Definitions

from The American Heritage® Dictionary of the English Language, 4th Edition

  • intransitive v. To utter the loud, harsh cry of a donkey.
  • intransitive v. To sound loudly and harshly: The foghorn brayed all night.
  • transitive v. To emit (an utterance or a sound) loudly and harshly.
  • n. The loud, harsh cry of a donkey.
  • n. A sound resembling that of a donkey: "an endless bray of pointless jocosity” ( Louis Auchincloss).
  • transitive v. To crush and pound to a fine consistency, as in a mortar.
  • transitive v. To spread (ink) thinly over a surface.

from Wiktionary, Creative Commons Attribution/Share-Alike License

  • v. Of a donkey, to make its cry.
  • v. Of a camel, to make its cry
  • n. The cry of an ass or donkey.
  • n. The cry of a camel
  • v. To crush or pound, especially with a mortar.

from the GNU version of the Collaborative International Dictionary of English

  • n. The harsh cry of an ass; also, any harsh, grating, or discordant sound.
  • n. A bank; the slope of a hill; a hill. See brae, which is now the usual spelling.
  • intransitive v. To utter a loud, harsh cry, as an ass.
  • intransitive v. To make a harsh, grating, or discordant noise.
  • transitive v. To pound, beat, rub, or grind small or fine.
  • transitive v. To make or utter with a loud, discordant, or harsh and grating sound.

from The Century Dictionary and Cyclopedia

  • To pound or beat thoroughly, as with a pestle or other instrument; triturate, crush, mix, etc., by beating or any analogous action: as to bray drugs; to bray printers' ink. See brayer.
  • To utter a loud and harsh cry: with reference now especially to the ass, but formerly also to the bull, deer, and other animals, as well as to man.
  • Hence To make a loud, harsh, disagreeable sound.
  • To utter with a loud, harsh sound, like the ass.
  • In cloth-finishing, to pound (woolen cloth) in a soapy scouring-liquor: same as full. See full and fulling.
  • n. A harsh cry, especially that of an ass; hence, any similar harsh or grating sound.
  • n. A bank or mound of earth used in fortification; a breastwork; a bulwark; specifically, a wall or other work in advance of and covering the gate of a fortress.
  • n. A piece of sloping ground; an acclivity or declivity.
  • n. A clout for a young child. Kersey, 1708.
  • n. In heraldry: Barnacles or twitchers for subduring a horse: used as a bearing.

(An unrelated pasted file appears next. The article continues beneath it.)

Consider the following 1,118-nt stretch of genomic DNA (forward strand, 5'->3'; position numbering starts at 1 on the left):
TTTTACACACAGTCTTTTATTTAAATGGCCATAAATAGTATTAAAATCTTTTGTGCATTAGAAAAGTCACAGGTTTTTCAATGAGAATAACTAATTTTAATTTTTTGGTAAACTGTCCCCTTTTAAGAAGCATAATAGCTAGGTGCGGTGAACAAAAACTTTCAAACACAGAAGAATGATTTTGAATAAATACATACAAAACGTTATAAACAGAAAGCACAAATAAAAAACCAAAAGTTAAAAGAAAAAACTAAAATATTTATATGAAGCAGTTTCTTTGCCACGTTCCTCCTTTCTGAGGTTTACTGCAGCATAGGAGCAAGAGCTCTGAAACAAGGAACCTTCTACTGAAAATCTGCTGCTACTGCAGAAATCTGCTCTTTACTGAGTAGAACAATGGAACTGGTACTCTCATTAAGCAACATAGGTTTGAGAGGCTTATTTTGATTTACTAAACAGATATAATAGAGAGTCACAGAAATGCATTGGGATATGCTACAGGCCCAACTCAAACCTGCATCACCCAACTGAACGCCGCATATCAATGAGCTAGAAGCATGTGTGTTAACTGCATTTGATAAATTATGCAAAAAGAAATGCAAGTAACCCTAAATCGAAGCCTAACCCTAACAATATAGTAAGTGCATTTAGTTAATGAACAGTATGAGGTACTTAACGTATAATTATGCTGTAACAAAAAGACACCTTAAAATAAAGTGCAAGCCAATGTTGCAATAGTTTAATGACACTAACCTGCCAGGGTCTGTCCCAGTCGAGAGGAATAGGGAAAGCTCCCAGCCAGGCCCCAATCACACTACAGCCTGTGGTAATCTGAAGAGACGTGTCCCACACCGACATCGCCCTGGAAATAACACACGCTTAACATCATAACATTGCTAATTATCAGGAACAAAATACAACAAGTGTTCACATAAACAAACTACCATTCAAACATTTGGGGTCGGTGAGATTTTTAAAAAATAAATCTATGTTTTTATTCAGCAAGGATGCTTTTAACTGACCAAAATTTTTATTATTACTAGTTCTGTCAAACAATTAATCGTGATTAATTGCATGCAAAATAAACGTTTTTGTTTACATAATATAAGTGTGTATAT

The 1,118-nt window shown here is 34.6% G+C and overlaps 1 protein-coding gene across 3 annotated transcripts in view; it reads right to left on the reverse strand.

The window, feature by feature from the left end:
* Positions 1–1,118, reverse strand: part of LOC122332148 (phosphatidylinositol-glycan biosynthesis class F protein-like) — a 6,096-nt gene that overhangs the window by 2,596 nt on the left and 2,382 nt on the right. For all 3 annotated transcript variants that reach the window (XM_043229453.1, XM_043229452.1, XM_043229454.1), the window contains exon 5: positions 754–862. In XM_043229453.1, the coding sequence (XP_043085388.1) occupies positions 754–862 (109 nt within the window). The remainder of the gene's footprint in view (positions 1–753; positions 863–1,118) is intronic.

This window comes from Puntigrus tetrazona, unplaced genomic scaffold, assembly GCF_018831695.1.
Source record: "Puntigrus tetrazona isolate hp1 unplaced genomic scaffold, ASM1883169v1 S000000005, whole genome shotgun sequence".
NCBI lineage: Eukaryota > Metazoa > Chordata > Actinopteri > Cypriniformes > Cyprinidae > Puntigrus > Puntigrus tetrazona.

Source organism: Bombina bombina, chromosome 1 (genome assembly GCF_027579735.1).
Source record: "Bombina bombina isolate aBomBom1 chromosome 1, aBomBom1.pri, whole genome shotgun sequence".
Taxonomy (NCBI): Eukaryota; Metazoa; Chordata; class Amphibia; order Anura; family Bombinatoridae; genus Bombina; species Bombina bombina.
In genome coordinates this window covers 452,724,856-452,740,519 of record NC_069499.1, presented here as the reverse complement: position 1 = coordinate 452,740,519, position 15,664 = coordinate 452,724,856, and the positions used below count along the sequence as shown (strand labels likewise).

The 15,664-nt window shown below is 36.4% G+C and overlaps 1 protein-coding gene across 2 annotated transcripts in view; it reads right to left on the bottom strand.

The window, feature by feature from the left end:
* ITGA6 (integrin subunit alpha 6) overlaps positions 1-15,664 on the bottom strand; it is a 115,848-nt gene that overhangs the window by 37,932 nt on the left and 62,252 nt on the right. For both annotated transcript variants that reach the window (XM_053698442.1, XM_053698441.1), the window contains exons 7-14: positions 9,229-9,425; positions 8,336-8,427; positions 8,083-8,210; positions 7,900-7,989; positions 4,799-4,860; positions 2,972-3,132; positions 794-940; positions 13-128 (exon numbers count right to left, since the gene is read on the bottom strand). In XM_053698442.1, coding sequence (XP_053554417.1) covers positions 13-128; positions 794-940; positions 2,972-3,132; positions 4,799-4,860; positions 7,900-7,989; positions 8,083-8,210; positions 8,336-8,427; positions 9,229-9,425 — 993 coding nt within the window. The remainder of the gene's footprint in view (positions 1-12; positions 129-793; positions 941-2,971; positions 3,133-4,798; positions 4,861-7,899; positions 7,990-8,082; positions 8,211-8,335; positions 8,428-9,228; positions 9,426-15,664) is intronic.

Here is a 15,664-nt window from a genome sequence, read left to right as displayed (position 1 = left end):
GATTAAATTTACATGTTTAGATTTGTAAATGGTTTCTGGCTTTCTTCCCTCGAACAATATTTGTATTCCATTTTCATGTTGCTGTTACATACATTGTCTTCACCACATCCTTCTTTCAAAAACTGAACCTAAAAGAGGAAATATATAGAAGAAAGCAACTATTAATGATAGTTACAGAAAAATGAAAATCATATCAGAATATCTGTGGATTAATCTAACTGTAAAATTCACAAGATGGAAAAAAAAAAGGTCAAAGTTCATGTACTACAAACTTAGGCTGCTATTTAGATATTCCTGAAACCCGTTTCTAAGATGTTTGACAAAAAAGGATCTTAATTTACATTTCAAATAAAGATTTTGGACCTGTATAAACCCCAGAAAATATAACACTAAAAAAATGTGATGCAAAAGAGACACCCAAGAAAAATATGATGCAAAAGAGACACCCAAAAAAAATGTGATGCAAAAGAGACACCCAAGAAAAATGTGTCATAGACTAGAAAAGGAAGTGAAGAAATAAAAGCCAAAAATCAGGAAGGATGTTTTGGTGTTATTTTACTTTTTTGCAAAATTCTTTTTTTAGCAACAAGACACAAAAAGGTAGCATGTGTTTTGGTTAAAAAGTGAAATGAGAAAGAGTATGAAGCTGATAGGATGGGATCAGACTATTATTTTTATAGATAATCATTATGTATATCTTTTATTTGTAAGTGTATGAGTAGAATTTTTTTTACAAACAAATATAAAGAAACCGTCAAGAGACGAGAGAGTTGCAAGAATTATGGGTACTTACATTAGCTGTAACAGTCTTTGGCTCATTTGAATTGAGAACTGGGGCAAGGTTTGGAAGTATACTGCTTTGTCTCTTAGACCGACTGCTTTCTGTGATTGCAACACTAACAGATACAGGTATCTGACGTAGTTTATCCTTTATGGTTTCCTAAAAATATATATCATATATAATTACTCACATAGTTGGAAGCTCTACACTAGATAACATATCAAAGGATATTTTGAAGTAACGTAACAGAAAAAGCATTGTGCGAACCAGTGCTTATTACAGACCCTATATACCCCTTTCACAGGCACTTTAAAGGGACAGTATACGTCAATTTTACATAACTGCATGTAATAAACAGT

• n. [Perhaps a corruption of brake, break.] A bearing similar to the preceding in form, representing a tool used for breaking hemp: sometimes called a hempbray, hemp-brake, or hackle.

from WordNet 3.0 Copyright 2006 by Princeton University. All rights reserved.

  • v. braying characteristic of donkeys
  • v. laugh loudly and harshly
  • v. reduce to small pieces or particles by pounding or abrading
  • n. the cry of an ass

Etymologies

Middle English braien, from Old French braire, from Vulgar Latin *bragere, of Celtic origin.
Middle English braien, from Old French breier, of Germanic origin; see bhreg- in Indo-European roots.
(American Heritage® Dictionary of the English Language, Fourth Edition)
From Middle French braire, from Vulgar Latin bragire, from Gaulish *bragu (compare Middle Irish braigid ("it crashes, explodes"), Breton breugiñ ("to bray"); akin to English break, Latin fragor ("crash"), frangere ("to break")). (Wiktionary)
From Old French breier (Modern French broyer). (Wiktionary)

Examples

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Comments

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  • There's also the sense of "to crush or grind fine," or "to spread thin" -- see Merriam-Webster

    December 2, 2008

  • Very good, whichbe.

    See also rebray.

    October 9, 2008

  • We need to bray just to make it today.

    October 9, 2008

  • "A neighbor who Nasruddin didn't like very much came over to his compound one day. The neighbor asked Nasruddin if he could borrow his donkey. Nasruddin not wanting to lend his donkey to the neighbor he didn't like told him, 'I would love to loan you my donkey but only yesterday my brother came from the next town to use it to carry his wheat to the mill to be ground. The donkey sadly is not here.'

    The neighbor was disappointed. But he thanked Nasruddin and began to walk away. Just as he got a few steps away, Mullah Nasruddin's donkey, which was in the back of his compound all the time, let out a big bray.

    The neighbor turned to Nasruddin and said, 'Mullah Sahib, I thought you told me that your donkey was not here.' Mullah Nasruddin turned to the neighbor and said, 'My friend, who are you going to believe? Me or the donkey?'"

    - traditional.

    January 1, 2008